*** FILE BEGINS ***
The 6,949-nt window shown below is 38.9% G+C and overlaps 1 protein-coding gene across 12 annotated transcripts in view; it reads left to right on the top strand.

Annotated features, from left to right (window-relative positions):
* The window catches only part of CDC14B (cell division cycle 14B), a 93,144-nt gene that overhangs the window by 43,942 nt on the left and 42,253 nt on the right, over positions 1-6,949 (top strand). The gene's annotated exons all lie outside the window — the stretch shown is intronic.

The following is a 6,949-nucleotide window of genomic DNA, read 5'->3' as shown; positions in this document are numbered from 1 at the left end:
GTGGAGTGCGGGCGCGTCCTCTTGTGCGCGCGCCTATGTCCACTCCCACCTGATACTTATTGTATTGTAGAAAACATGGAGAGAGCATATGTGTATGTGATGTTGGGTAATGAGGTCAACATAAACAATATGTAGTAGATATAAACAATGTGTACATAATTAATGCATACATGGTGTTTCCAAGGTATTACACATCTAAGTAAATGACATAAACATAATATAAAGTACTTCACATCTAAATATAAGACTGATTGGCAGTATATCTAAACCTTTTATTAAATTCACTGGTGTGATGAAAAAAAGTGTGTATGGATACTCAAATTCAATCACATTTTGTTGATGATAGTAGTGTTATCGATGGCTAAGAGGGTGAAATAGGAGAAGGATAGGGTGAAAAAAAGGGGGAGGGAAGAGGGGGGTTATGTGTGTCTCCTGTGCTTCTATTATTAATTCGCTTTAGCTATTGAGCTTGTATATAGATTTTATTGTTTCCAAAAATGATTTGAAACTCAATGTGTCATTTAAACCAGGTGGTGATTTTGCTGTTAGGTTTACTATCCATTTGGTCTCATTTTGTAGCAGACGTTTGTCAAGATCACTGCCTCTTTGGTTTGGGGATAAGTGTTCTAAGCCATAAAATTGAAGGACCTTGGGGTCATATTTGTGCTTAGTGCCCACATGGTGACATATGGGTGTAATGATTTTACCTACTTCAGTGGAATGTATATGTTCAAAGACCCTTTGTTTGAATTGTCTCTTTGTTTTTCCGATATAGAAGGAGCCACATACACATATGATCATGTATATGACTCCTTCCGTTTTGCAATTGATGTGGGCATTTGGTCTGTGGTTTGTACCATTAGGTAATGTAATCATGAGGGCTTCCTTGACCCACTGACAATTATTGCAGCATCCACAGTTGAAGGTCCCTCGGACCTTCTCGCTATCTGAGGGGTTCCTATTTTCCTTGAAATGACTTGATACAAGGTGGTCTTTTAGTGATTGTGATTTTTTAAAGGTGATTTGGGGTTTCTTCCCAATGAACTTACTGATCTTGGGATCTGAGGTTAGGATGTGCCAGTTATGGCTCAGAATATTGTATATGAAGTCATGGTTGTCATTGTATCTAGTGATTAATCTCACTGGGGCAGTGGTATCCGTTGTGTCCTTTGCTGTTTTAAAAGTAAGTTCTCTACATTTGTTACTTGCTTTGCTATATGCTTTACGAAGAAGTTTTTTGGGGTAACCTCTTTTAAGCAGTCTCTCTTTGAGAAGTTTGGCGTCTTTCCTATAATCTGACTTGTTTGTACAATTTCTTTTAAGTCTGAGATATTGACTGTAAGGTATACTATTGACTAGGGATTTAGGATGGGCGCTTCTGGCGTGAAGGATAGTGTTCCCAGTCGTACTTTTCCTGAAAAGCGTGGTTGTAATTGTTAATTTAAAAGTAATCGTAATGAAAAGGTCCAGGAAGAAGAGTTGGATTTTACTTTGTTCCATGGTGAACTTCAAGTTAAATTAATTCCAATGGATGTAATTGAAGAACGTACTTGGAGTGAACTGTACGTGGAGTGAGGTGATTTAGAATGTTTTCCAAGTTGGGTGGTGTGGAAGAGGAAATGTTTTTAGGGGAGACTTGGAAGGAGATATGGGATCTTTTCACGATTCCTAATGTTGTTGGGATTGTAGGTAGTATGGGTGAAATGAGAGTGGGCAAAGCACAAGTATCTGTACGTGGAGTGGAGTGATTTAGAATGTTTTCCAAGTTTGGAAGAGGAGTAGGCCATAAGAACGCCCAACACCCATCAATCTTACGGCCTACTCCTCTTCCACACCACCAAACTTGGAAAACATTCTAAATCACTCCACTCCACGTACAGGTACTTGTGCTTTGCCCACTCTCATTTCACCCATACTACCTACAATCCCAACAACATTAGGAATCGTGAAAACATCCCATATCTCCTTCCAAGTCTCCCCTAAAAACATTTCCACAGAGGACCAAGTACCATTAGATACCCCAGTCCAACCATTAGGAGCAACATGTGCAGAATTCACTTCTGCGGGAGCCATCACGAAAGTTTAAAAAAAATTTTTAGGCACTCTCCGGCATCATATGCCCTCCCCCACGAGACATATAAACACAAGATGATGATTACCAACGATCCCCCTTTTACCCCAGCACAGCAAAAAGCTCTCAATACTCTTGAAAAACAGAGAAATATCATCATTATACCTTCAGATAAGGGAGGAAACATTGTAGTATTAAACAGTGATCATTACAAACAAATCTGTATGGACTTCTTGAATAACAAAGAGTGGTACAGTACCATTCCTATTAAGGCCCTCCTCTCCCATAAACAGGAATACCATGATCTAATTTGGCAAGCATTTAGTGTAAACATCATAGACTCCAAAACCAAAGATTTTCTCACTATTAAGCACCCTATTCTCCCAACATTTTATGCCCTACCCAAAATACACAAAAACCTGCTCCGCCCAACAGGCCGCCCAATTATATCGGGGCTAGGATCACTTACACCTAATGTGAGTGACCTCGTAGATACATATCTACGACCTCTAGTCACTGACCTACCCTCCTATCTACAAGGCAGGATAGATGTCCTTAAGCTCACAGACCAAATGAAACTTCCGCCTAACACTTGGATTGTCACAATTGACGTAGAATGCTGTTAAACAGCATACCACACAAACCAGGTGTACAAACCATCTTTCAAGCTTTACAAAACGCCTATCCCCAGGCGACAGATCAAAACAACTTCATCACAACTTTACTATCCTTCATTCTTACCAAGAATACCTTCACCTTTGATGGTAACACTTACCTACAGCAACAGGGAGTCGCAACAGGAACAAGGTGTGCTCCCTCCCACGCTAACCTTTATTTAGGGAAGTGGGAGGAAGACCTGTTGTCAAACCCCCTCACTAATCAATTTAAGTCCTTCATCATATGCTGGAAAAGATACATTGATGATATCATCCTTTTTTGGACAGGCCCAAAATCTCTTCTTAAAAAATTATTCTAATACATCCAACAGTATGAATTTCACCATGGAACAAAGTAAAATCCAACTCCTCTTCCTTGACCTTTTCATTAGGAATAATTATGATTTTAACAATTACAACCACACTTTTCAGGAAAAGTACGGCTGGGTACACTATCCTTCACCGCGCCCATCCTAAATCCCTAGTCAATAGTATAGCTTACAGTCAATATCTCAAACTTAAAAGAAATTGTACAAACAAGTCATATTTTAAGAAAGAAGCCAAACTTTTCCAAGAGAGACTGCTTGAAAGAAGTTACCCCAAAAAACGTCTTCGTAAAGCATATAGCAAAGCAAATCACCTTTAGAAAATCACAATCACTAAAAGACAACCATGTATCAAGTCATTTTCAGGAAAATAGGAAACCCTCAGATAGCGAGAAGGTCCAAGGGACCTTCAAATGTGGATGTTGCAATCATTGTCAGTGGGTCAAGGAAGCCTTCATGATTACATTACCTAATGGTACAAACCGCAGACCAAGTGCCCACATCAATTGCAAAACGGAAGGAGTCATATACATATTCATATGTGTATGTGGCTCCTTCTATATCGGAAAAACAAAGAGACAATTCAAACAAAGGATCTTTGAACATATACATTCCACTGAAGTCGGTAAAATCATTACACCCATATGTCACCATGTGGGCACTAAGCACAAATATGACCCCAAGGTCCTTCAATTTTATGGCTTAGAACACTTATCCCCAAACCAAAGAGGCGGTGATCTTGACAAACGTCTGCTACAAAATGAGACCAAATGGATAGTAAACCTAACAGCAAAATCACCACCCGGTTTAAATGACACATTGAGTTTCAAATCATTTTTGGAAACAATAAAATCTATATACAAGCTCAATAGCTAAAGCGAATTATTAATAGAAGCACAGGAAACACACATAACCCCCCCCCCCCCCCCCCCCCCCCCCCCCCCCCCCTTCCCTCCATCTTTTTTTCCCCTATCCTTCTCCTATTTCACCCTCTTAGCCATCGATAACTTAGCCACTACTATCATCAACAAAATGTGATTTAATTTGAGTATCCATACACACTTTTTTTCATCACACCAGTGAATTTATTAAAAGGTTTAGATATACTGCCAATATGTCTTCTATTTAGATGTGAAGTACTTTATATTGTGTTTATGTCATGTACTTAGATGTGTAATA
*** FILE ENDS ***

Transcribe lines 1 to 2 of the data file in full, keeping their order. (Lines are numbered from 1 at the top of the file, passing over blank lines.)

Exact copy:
The 6,949-nt window shown below is 38.9% G+C and overlaps 1 protein-coding gene across 12 annotated transcripts in view; it reads left to right on the top strand.

Annotated features, from left to right (window-relative positions):